A Steamboat Springs school board member frustrated that he couldn’t find out until after an election how much outside groups poured into to elect their favorite board candidates watched Wednesday as Gov. John Hickenlooper signed an accountability bill into law.
Roger Good testified on behalf of House Bill 1282 at a Senate committee hearing — he would have been at the House hearing, too, he said, but he was out of state.
“I wanted to be a voice for rural Colorado,” Good said after the bill signing.
House Bill 1282 bill requires the disclosure of independent expenditures of more than $1,000 within 60 days prior to the election. It also requires disclosure of spending on advertisements, billboards and direct mailings. It does not deal with individual donations to candidates; a bill to limit those contributions died.
Currently, information about independent expenditures in school board races has to be filed with the Colorado Secretary of State’s office quarterly, including a report on Oct. 15 before the November election. But the next report doesn’t have to be filed until Jan. 15 of the following year, allowing donations throughout October and early November to be kept quiet until after the election.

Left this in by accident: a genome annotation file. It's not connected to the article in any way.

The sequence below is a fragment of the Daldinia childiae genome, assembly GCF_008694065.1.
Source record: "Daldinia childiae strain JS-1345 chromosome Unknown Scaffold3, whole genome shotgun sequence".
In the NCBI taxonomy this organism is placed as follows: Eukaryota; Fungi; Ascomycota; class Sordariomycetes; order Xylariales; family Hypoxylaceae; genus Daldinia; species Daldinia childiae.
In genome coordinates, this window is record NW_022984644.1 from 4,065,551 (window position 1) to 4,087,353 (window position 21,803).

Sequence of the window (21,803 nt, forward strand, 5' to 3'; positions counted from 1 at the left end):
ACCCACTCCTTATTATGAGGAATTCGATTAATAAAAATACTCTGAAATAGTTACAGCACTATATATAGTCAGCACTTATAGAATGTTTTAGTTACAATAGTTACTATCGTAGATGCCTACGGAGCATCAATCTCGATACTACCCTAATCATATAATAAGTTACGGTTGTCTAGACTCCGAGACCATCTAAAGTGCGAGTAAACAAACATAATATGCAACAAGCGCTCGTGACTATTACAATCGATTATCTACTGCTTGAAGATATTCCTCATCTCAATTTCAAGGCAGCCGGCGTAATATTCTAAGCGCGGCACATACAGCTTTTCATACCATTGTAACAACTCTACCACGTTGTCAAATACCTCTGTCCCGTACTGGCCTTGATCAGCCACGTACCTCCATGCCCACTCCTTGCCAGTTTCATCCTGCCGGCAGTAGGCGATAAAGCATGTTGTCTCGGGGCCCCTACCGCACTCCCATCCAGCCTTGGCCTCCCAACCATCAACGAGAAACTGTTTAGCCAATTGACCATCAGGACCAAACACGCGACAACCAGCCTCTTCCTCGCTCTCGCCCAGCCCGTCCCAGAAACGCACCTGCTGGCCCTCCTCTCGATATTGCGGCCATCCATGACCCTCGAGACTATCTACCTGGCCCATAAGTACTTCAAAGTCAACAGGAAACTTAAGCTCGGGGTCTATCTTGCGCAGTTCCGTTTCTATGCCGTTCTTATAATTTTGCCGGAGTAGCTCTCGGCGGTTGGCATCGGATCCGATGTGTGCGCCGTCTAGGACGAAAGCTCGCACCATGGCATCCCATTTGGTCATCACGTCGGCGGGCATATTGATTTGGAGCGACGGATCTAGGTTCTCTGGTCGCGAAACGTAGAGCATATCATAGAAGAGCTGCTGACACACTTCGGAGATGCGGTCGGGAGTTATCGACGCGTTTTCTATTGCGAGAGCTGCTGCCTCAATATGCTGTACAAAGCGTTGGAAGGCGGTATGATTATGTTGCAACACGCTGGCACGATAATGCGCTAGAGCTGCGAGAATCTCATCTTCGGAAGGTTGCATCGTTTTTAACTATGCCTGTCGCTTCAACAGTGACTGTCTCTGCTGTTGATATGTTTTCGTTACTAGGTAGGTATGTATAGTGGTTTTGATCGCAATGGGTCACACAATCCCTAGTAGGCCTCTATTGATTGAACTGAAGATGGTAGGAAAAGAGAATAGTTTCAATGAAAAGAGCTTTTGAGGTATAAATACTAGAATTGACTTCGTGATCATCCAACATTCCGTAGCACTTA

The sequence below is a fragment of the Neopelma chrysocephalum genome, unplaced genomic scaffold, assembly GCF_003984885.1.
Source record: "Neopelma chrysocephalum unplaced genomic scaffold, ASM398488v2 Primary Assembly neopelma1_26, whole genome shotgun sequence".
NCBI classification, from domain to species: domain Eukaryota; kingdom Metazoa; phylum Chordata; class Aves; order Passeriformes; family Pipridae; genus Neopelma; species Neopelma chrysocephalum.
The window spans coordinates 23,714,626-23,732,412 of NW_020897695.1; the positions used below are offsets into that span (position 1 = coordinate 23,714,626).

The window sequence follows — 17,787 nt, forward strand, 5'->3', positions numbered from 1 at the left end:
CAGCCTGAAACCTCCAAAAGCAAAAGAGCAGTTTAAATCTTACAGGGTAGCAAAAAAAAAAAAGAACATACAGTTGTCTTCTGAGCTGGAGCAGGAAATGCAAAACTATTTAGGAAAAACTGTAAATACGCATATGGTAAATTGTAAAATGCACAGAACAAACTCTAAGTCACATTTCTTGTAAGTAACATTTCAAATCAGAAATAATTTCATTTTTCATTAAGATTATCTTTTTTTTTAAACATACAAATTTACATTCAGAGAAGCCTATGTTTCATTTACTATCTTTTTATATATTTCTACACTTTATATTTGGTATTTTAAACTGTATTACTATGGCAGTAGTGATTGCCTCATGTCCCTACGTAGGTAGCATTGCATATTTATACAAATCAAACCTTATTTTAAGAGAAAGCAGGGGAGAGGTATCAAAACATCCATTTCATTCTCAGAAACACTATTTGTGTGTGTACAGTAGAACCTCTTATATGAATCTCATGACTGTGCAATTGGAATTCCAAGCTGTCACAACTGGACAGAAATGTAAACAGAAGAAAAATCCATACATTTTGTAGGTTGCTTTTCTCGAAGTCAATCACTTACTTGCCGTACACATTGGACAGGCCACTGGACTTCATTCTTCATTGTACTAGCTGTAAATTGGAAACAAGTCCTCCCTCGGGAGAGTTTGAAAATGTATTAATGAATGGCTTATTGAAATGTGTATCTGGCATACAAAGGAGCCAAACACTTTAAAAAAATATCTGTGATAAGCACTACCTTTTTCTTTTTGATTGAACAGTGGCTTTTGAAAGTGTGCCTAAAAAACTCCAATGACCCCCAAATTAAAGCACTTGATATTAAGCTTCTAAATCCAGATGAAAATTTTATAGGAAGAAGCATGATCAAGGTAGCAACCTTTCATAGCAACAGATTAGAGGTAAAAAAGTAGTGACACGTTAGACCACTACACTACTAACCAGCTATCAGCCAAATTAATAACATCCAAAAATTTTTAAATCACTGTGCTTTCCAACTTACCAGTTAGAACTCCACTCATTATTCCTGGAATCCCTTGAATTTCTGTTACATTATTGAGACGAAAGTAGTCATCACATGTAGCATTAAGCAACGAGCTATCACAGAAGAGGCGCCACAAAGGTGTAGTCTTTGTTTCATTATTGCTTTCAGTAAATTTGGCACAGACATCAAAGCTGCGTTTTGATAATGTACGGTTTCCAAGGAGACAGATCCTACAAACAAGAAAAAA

That’s why Good got involved.
“Anyone should be able to give whatever they want to any candidate they want, but it’s in the public’s best interest to know who’s giving,” Good told his hometown paper, the Steamboat Springs Pilot & Today, on Wednesday.